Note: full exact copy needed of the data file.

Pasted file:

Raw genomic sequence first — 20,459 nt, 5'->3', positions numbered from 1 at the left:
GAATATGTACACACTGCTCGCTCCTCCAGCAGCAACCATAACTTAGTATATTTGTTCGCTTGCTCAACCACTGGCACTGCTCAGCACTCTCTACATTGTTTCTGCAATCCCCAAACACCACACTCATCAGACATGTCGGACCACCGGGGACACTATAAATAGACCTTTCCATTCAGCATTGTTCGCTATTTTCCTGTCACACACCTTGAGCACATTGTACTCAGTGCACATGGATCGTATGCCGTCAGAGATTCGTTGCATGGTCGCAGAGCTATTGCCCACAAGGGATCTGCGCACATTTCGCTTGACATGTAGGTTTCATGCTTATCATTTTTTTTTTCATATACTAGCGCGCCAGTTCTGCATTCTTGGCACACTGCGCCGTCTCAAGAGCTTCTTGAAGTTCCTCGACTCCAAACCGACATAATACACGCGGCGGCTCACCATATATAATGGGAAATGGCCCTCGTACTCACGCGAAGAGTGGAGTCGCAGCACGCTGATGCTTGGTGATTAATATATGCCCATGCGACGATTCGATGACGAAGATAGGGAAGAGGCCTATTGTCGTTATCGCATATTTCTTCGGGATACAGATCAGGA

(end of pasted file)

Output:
Raw genomic sequence first — 20,459 nt, 5'->3', positions numbered from 1 at the left:
GAATATGTACACACTGCTCGCTCCTCCAGCAGCAACCATAACTTAGTATATTTGTTCGCTTGCTCAACCACTGGCACTGCTCAGCACTCTCTACATTGTTTCTGCAATCCCCAAACACCACACTCATCAGACATGTCGGACCACCGGGGACACTATAAATAGACCTTTCCATTCAGCATTGTTCGCTATTTTCCTGTCACACACCTTGAGCACATTGTACTCAGTGCACATGGATCGTATGCCGTCAGAGATTCGTTGCATGGTCGCAGAGCTATTGCCCACAAGGGATCTGCGCACATTTCGCTTGACATGTAGGTTTCATGCTTATCATTTTTTTTTTCATATACTAGCGCGCCAGTTCTGCATTCTTGGCACACTGCGCCGTCTCAAGAGCTTCTTGAAGTTCCTCGACTCCAAACCGACATAATACACGCGGCGGCTCACCATATATAATGGGAAATGGCCCTCGTACTCACGCGAAGAGTGGAGTCGCAGCACGCTGATGCTTGGTGATTAATATATGCCCATGCGACGATTCGATGACGAAGATAGGGAAGAGGCCTATTGTCGTTATCGCATATTTCTTCGGGATACAGATCAGGA